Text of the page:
What also isn’t new is those horrible puzzles that I hated the first time or the bad camera angles. One of the worst puzzles I have ever encountered in a LEGO game was in these, and it involves using the levitation spell to stack bricks together to either reach a high spot or cross a ravine. Aiming is always spotty in these titles, and attempting to select the correct brick when they’re piled with the others is always a lovely test in patience. Lifting them and trying to place them in the correct spot or fit bricks together is often an exercise in frustration. The fact that you can’t adjust the camera and it always sits in the worst angle possible only compounds the exasperation. I thought I remembered that they fixed this joy of a puzzle in the later years, but I learned that that was just my wishful thinking. TT Games often repeats their puzzle types throughout their games, but there’s a reason why this one hasn’t returned to rear its ugly head. Coming back to it after all this time was not a pleasant stroll through Hogsmeade; it was a jacked-up floo ride to Knockturn Alley.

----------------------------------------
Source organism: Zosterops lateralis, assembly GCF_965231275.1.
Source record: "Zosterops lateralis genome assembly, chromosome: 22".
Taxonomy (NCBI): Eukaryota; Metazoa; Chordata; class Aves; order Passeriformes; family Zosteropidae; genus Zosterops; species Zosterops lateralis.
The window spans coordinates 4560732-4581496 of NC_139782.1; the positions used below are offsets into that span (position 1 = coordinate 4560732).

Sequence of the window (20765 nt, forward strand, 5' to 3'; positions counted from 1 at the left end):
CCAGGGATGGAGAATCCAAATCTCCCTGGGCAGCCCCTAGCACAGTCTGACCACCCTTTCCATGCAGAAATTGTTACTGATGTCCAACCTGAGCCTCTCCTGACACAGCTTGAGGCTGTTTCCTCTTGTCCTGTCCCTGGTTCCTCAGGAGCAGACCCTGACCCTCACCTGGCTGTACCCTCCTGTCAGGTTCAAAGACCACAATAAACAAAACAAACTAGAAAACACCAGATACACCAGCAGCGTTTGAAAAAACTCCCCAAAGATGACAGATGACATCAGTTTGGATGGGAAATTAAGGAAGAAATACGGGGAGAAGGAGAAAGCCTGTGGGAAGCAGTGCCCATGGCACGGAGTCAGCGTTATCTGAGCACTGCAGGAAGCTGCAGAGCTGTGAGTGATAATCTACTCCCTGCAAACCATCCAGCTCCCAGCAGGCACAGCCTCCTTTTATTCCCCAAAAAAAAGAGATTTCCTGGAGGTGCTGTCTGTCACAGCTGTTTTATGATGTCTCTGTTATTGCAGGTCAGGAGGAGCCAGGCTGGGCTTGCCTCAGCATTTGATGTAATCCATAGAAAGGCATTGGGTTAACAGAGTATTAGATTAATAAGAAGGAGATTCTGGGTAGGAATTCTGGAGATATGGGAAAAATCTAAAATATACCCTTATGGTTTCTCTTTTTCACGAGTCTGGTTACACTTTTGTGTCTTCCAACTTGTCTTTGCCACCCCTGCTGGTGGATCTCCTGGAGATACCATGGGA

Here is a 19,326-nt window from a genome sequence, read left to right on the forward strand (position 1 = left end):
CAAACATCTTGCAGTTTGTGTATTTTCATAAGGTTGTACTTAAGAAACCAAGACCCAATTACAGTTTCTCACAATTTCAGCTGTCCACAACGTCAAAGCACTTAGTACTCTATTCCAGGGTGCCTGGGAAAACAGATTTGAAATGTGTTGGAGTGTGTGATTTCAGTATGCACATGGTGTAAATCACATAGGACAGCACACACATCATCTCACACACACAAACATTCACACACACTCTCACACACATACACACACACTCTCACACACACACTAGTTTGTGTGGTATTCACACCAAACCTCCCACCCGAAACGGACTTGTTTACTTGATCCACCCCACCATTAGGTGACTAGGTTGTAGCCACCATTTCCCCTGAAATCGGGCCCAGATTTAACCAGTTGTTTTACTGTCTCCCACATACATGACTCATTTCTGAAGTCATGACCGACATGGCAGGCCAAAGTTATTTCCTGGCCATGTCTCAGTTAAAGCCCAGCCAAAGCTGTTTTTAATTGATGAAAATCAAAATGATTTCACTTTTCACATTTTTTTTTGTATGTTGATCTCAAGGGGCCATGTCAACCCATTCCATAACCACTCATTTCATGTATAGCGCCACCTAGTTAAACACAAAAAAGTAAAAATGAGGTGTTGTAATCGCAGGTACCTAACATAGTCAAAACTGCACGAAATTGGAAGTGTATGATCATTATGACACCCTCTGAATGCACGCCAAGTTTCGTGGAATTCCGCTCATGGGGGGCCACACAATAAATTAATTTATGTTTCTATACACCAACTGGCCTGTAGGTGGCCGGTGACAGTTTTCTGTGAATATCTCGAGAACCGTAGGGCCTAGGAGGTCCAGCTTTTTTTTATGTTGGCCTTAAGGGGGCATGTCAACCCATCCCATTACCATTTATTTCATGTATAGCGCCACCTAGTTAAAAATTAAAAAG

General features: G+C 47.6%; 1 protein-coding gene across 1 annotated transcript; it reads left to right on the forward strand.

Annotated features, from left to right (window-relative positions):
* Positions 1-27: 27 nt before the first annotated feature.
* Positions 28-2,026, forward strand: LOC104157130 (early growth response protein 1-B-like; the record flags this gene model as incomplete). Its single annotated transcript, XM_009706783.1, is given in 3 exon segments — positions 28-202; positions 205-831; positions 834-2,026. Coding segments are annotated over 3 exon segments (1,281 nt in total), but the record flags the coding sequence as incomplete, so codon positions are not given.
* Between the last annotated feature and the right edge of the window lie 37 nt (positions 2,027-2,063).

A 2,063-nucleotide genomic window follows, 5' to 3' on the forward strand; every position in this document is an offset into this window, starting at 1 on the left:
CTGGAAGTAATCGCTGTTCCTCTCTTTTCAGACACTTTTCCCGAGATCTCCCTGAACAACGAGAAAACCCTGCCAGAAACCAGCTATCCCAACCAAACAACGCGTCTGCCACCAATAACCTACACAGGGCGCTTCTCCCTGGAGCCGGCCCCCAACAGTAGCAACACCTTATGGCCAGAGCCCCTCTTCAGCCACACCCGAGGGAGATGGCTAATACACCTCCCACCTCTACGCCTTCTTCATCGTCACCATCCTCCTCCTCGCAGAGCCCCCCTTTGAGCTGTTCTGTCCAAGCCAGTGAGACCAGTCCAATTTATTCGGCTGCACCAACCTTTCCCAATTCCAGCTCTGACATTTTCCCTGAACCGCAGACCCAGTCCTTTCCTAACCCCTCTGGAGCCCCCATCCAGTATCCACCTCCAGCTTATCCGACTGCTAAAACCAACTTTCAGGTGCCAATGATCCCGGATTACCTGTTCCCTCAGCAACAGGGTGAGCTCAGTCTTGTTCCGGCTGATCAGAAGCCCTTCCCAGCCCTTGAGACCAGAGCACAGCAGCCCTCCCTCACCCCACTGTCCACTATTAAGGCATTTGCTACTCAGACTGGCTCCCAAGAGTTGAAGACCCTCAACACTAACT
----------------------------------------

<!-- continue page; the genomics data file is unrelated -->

Those who have already played these titles once before will fall right back into the pattern they set the first time. With any luck, they’ll even remember where those darn Red Bricks are or that the red and black sparkly bricks require Dark Magic. In the first LHP years, this was never once explained, and it’s still not explained, even with hints turned on.
At Least Some Glitches Are New
I was wrong in my header above. Not everything is old in LEGO Harry Potter Collection. The glitches I encountered are definitely new. Before, I occasionally encountered the game breaking glitches of potion ingredients or collectibles not appearing. I didn’t find that at all in the Collection, but I did find something new and fun: the disappearing UI!